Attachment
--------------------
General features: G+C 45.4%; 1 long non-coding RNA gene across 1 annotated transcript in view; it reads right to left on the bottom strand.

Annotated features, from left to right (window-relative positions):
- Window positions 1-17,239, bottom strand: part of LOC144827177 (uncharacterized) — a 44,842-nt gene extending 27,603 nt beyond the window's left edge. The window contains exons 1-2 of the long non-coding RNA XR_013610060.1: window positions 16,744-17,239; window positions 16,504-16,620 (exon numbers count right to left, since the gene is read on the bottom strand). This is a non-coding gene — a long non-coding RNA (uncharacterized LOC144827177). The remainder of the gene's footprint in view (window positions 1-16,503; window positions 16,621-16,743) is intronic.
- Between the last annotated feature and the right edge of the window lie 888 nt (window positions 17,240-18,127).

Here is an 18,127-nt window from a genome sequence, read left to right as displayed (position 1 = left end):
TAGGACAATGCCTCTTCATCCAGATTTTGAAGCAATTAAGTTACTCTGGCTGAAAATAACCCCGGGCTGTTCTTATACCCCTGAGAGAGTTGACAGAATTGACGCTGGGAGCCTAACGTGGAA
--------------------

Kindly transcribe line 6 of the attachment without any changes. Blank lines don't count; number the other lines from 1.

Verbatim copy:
TAGGACAATGCCTCTTCATCCAGATTTTGAAGCAATTAAGTTACTCTGGCTGAAAATAACCCCGGGCTGTTCTTATACCCCTGAGAGAGTTGACAGAATTGACGCTGGGAGCCTAACGTGGAA